give offense

References in classic literature ?
Moreover, the next to the last line was calculated to give offense to the hermits, and perhaps lose us their advertising.
Huntington did not set out to give offense, but The Clash of Civilizations, in particular, was misinterpreted by certain critics as a brief for pre-emptive war and demonizing other peoples.
Without meaning to give offense, our host made the observation that we have a surfeit of law schools with so many outstanding lawyers.
In Turkish culture, giving a suggestion quite often is perceived as a form of criticism and could even give offense to someone.
We are continually amazed by the contortions some will subject language to in order never to give offense to any individual or group.
As Frost put it: "Before I built a wall I'd ask to know What I was walling in or walling out, And to whom I was like to give offense.
While President Nichol felt compelled to censor the Christian symbol so as not to give offense to anyone, he felt no similar compulsion to shield students from obscene, sacrilegious programs on campus.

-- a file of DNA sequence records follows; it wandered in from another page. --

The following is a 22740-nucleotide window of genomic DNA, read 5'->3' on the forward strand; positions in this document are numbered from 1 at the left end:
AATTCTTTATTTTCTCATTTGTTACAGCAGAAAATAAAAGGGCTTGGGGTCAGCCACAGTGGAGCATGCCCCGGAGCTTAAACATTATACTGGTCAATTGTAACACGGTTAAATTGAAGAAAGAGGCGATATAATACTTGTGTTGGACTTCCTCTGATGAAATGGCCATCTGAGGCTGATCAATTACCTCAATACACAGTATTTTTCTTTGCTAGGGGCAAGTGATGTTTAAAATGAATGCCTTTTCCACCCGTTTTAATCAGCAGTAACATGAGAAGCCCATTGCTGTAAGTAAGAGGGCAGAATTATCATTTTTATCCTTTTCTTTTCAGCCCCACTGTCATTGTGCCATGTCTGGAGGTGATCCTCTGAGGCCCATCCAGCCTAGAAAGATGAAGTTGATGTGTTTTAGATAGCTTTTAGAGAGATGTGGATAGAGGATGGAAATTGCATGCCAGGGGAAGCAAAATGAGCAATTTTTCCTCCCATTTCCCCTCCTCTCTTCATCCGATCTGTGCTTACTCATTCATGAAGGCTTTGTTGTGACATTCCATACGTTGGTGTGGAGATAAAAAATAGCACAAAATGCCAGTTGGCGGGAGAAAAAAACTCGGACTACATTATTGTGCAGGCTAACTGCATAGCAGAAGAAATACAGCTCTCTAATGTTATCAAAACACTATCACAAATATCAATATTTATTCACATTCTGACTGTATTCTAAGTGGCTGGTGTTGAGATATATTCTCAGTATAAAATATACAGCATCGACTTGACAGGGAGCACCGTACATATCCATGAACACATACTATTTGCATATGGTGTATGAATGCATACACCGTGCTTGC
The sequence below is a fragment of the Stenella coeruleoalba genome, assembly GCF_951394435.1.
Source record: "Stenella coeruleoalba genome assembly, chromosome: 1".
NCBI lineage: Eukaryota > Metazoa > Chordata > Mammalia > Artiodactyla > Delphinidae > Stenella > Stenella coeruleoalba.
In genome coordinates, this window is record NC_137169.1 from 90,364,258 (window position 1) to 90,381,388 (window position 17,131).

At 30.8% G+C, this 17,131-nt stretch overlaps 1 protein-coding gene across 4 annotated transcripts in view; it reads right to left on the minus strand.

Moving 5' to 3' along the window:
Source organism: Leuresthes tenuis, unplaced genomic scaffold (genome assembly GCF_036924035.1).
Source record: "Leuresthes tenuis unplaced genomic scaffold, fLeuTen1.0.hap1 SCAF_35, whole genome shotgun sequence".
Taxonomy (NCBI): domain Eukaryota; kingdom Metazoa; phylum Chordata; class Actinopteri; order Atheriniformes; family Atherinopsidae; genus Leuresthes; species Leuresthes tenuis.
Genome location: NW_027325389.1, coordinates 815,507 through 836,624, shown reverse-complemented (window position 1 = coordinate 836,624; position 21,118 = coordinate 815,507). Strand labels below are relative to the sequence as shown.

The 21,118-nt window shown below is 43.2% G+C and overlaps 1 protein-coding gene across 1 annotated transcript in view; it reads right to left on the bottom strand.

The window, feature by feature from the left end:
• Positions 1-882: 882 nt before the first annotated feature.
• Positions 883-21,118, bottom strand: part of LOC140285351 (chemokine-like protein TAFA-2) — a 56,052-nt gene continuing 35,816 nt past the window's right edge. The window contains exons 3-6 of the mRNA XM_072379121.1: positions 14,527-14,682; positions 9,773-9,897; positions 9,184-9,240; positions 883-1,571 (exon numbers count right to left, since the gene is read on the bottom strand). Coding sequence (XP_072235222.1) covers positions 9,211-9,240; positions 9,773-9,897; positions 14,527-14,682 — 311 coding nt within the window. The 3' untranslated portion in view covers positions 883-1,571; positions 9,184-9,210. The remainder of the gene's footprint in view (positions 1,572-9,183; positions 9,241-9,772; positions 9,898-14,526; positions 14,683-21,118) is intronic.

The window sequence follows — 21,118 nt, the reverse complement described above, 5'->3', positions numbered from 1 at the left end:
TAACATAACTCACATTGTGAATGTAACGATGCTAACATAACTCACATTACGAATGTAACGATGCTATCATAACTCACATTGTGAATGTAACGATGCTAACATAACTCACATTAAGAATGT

Whatever the religious roots of their concerns with, say, the toleration of difference, respect for law, or the pursuit of the good life, it has become increasingly obvious that their Christianity has melded into a vague humanism that tries, above all, to give offense to no one.
In such a context, they believe, Christianity has too long sought to put on a socially acceptable face in order not to give offense.
Israel's government preferred not to give offense and sour the new relations, and so offered to take the proposal under consideration.
The nomenclature commission's code of ethics no longer explicitly discourages humor that's not likely to give offense.